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Published:December 9th, 2005 07:21 EST
Christmas: A holiday often overlooked in India

Christmas: A holiday often overlooked in India

By Noopur Shrivastav

Subi : Didi (sister), what did you ask from Santa?
Soni: I did not ask anything from him, he will give me whatever he feels I should get. Did you ask for anything?
Subi: I also did not ask anything, but Santa knows what children want, he knows that I want a globe this time.
Soni: Ok, let us see, if he brings a globe this time for you or not.

The two Hindu sisters were busy chattering in their veranda in the northern part of India last year. Their parents pretended not to overhear them, but they had to learn what their children’s expectations were. Their faith in Santa must not be shattered and on Christmas Eve, the two sisters anticipate getting the gifts they had asked for.

Come any Christmas, the preparations start in this Hindu family. The Christmas tree is adorned with bells, bulbs and stars, candles are lit up, prayer is recited and socks tucked under pillow before Goodnight adieu. I must accept this family is not only to celebrate Christmas; there are many families who share the joy in winter and where Santa brings gift for the tiny children.

I hail from a country far away from the Christian mainland, Europe and Americas. To our west is the Islam dominated Middle East, the northern side is Buddhism popular, China. Southern sides of the borders of the Indian subcontinent sink in the Indian Ocean like a cone penetrating into the ocean water.

But India herself is multi-cultural and we stand for Unity in diversity. The country's past and present has been dotted with the stories of religious hatred and intolerance. But people of all faith have lived there for ages. The colorful mosaic and tolerance of India is attributed to its past.

The original settlers in the territory were the people of the Indus valley civilization and they believed in Hinduism. But the conflict of power between local dynasties and kingdoms paved way for foreign attacks. Mahmood of Ghazni carried seventeen successive raids between 1001 and 1025 on India. But Mohammad of Ghur laid the foundations of foreign rule in India, and thus started the history of Muslim rule in the Indian peninsula. His rule was followed by the Khaljis, tughlag, Lodis and Sayyids and then came the Mughals.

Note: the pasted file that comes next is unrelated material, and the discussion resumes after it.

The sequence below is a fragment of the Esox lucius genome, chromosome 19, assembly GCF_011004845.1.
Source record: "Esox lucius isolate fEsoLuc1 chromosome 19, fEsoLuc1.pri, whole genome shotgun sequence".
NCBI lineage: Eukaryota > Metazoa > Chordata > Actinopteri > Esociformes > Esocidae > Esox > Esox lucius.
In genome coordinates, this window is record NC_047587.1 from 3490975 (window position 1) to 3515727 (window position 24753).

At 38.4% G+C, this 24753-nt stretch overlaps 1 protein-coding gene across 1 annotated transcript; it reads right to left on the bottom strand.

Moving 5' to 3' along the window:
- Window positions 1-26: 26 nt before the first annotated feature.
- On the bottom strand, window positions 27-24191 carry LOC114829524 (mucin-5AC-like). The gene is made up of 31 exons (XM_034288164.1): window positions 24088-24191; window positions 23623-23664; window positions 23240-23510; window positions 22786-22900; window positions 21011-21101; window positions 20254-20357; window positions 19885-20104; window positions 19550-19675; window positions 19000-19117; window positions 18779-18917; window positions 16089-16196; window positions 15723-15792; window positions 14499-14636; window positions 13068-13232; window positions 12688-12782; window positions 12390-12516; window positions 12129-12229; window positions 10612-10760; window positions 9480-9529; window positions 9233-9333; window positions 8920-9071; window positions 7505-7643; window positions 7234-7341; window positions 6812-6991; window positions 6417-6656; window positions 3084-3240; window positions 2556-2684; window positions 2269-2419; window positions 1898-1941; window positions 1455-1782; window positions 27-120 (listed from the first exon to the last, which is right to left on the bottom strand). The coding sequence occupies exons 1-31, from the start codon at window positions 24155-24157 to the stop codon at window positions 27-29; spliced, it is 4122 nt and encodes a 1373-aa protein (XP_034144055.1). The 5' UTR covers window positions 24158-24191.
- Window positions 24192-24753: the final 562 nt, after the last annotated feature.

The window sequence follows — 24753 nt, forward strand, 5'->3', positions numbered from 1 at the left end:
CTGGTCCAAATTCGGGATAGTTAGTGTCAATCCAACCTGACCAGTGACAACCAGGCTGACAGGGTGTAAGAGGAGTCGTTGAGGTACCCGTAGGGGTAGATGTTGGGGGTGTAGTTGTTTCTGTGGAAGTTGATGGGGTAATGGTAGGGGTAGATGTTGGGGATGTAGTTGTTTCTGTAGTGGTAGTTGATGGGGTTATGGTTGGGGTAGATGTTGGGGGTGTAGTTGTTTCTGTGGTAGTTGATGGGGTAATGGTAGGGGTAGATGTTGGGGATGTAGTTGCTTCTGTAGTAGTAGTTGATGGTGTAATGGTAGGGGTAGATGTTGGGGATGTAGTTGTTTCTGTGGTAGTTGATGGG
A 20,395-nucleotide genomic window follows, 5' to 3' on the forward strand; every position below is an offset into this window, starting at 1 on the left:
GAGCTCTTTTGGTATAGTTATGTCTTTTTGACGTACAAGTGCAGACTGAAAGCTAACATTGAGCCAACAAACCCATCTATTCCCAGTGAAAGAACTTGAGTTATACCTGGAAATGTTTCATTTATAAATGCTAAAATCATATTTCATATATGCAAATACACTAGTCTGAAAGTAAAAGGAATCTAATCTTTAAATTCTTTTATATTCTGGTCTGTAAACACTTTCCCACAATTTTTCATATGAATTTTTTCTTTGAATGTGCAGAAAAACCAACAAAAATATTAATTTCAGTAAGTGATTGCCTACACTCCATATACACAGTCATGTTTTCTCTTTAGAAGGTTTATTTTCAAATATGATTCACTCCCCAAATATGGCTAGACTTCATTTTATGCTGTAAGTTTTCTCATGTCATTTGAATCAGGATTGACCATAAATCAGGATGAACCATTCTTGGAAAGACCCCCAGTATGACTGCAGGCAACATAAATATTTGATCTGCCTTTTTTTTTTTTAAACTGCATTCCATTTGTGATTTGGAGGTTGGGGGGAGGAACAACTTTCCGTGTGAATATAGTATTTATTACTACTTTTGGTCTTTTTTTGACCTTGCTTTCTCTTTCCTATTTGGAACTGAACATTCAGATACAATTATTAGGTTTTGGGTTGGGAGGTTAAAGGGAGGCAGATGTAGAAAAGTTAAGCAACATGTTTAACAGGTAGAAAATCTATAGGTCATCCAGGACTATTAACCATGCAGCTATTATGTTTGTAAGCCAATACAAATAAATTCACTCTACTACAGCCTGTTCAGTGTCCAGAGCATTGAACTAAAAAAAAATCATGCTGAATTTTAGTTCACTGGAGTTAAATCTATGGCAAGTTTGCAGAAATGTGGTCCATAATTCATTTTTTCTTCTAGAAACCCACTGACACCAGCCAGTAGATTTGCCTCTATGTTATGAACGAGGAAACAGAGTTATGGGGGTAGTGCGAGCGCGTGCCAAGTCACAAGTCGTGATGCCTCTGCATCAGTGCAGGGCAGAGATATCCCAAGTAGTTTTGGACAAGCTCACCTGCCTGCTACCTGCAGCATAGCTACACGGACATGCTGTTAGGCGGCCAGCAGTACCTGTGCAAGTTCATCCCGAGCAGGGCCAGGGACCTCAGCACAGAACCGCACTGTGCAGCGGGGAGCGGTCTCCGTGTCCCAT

In 1526, Babar came to India and after defeating the Lodis became and king. The Mughals ruled for almost three centuries until 1857. After this the British rule started and India experienced Christianity.  Until 1947, India was a colony of the British Empire. They ruled them for about two centuries and introduced Christianity in the subcontinent. Common man heard and saw the celebration of Christianity. Missionaries and English medium schools brought the younger generation closer to the events of new faith. Late in the 1990s, the wide spread reach of television and cable brought Santa and Christmas to the Indian household.

A survey conducted by the government of India in 2001 reported that out of the total population of 1.028 billion in the country, the Hindus made up 827 million and constituted 80.5 percent of the population of the country. The Muslim population stood at 138 million, making up 13.4 percent of the population. The next in size are the Christians who make up 24 million of the population, followed by the Sikhs' 19 million, Buddhists' 7.9 million, Jains' 4.2 million and all other religions, including tribal, make up the remaining 6.6 million.

The mosaic of the country has enabled the intermingling of all religions; the festivity of one faith is incomplete without active participation of other sects. Why there is so much fuss about replacing “Merry Christmas" to “Happy Holidays?" What if other sects are not familiar with the terminologies of other religion? Can we try to read the love in expression, and can we invite human beings in our Christmas celebration? Will Santa withdraw his hand if a Hindu or Muslim child expected a gift from him this Christmas or in the near future? Please let there be happiness for all, which is the real spirit of Christmas.